Marino claims Alemanno "mob link" in TV duel

ROME-- Centre-left candidate Ignazio Marino defeated post-Fascist Gianni Alemanno to become Mayor of Rome in a run-off election Monday, officials said. Alemanno conceded defeat after Marino was projected winning 64 percent of the vote.

 The two candidates previously went head to head in a TV debate on SKY against the backdrop of the Capitoline. Focusing on issues surrounding safety, taxes and mobility, the debate also put the two candidates’ ability to run the city in the spotlight.

Marino ensured he made outgoing mayor Alemanno feel uncomfortable from the start of the debate, ahead of Sunday and Monday's run-off vote, as he focused on this week’s latest scandal over the publication on facebook of a photograph of the mayor with renowned criminal Luciano Casamonica, arrested in 2009 as part of a drug trafficking gang and the notorious ringleader of one of Rome’s high profile corrupt families. In defence of the photo, which was then quickly taken down, Alemanno maintained that there were infact a number of other respected representatives of the Democratic Party present at the same event in which the photograph was taken. Whilst Marino apologised for his comments, he explained "there are also other photos of Alemanno with persons under investigation and this is just the latest step in a campaign marked by infamy".

Lawlessness was a point of discussion during the debate and both candidates agreed that zero tolerance should be shown. Additionally, children should have no right to be begging on the streets because they should be at school. Marino explained how he believes it is the responsibility of various religious authorities to solve the growing problem of the homeless in the city.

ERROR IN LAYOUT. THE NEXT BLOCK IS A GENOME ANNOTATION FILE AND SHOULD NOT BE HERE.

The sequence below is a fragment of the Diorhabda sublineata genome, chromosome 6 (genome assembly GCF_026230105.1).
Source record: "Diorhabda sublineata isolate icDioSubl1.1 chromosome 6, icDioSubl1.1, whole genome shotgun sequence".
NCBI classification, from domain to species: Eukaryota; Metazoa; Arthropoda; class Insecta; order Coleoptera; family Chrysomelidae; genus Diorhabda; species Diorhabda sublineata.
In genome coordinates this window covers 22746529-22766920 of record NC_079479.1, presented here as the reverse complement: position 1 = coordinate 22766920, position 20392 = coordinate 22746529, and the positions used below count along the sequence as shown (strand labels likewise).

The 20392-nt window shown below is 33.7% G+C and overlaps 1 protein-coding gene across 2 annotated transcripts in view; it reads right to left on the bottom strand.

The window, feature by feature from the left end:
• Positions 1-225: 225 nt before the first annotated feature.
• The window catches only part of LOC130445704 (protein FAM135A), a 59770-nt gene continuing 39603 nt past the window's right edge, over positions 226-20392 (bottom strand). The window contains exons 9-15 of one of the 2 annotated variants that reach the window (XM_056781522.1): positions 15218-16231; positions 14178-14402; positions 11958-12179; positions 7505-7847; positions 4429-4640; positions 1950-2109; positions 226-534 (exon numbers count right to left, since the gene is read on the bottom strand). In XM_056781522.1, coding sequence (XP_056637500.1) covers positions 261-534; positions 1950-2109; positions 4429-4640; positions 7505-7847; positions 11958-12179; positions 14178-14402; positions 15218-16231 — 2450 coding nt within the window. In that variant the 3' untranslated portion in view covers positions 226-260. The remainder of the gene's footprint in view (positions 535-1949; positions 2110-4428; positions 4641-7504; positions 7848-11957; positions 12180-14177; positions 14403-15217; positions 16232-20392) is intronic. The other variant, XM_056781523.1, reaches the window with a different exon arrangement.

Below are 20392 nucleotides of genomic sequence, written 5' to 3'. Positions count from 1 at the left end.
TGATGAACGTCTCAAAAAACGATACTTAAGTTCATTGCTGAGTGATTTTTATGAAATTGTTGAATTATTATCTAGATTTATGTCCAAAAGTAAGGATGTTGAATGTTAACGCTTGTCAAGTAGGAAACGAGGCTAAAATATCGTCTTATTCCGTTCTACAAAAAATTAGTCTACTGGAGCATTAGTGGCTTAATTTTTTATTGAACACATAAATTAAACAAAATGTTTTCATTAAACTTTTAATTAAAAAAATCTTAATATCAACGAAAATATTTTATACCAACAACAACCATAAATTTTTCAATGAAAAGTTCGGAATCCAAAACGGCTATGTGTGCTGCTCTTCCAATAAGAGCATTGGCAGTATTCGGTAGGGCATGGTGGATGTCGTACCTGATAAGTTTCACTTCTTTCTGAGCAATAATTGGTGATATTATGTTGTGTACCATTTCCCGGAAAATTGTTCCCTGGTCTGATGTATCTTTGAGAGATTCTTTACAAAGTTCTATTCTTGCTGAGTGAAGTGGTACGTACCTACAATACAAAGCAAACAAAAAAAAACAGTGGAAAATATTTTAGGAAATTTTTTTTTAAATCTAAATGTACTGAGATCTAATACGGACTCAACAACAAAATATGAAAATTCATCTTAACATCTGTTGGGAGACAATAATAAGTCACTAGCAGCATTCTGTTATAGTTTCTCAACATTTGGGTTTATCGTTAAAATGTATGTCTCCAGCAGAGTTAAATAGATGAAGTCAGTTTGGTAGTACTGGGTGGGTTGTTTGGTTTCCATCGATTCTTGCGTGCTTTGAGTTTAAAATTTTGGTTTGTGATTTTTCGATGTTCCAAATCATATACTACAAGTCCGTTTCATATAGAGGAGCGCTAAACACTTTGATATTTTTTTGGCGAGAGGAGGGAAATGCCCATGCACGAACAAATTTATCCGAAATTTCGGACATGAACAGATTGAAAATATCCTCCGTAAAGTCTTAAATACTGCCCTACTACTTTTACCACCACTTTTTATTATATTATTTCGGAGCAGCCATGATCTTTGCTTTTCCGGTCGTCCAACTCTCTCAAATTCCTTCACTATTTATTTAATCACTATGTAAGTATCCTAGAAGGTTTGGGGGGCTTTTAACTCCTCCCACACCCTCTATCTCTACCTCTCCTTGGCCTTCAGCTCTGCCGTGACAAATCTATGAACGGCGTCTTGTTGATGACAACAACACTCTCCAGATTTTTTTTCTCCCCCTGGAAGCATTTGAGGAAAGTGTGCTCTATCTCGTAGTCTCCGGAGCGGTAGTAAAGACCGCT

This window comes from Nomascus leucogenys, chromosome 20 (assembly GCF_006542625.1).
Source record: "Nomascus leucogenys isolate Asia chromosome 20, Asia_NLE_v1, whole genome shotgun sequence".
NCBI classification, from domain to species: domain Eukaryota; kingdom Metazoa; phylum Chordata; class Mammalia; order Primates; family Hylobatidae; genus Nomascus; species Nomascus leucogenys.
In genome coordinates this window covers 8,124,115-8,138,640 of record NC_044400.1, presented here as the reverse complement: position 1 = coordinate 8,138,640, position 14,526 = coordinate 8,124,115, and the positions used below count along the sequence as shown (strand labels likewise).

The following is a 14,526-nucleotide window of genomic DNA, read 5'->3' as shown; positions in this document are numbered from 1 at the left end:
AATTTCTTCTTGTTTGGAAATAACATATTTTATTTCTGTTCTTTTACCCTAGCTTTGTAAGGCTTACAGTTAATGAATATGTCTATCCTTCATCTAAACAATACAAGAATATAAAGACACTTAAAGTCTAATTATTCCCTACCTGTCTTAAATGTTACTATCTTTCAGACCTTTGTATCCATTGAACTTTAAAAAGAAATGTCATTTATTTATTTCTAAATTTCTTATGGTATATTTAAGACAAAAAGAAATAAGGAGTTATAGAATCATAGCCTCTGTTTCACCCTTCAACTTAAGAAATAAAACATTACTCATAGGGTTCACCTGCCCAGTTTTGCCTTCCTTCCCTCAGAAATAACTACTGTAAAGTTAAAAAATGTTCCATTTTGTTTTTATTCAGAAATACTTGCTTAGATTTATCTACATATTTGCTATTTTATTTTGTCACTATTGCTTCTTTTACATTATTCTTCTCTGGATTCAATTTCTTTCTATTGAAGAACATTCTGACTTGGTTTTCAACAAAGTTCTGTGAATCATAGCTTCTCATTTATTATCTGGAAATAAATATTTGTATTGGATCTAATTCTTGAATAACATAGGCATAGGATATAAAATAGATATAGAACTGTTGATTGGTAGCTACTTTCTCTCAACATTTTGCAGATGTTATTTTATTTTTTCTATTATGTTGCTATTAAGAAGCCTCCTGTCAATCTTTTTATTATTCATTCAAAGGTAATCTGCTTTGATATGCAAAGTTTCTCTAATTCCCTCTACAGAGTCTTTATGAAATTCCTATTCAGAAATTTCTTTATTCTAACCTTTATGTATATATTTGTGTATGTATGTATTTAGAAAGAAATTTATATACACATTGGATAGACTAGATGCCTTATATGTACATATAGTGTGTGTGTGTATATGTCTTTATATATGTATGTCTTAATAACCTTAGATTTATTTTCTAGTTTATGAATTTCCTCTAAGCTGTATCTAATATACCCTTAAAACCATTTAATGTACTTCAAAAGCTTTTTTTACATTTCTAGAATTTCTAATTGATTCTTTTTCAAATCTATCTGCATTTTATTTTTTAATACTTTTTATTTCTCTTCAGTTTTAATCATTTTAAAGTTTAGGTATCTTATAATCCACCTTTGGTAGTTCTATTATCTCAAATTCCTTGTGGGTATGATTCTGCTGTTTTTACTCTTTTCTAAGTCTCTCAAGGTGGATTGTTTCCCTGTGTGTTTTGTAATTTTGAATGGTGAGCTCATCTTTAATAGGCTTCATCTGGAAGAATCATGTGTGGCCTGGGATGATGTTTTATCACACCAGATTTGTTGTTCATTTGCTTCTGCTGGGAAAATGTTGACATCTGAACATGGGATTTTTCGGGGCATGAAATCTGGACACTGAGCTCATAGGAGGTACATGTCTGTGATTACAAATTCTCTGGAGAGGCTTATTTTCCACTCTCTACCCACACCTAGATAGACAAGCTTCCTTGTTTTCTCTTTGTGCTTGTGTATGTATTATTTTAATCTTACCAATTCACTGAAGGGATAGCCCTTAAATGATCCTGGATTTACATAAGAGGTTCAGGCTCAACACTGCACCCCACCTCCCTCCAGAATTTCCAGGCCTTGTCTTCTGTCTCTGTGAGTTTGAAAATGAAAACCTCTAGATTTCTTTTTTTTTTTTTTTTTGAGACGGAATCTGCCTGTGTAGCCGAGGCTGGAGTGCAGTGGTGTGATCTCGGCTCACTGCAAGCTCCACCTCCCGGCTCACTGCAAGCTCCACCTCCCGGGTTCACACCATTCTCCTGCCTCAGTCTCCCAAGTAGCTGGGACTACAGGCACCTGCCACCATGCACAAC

The on-going problem of waste disposal in the city was tackled. Whilst Marino pledged to reduce the amount of waste in Rome by 65 per cent, Alemanno expressed a need to find a new public waste dump; the last, Malagrotta, was closed down in 2007 after posing a public health risk.

On the subject of gay marriage, the two candidates remained divided. Alemanno was staunch in his belief that gay marriage at the Capitoline should not be allowed, adamant that this would affect the image of Rome; "Not wanting to be disrespectful to homosexual couples, marriage is between a man and woman, as enshrined in the Constitution". Marino, conversely, maintained that an attitude towards gay marriage should depend on national laws and not by the mayor. He emphasised the importance of ensuring that homosexual couples could be guaranteed the same rights as those of a heterosexual couple.

In a light hearted end to the debate, the two candidates were quizzed on their general knowledge; both failing to perform. When asked to name the seven kings of Rome Marino struggled to remember them all, including the first, Romulus, without the help of the audience. Alemanno was challenged to the Seven Hills of Rome, but responded with the words "I will not participate in this game".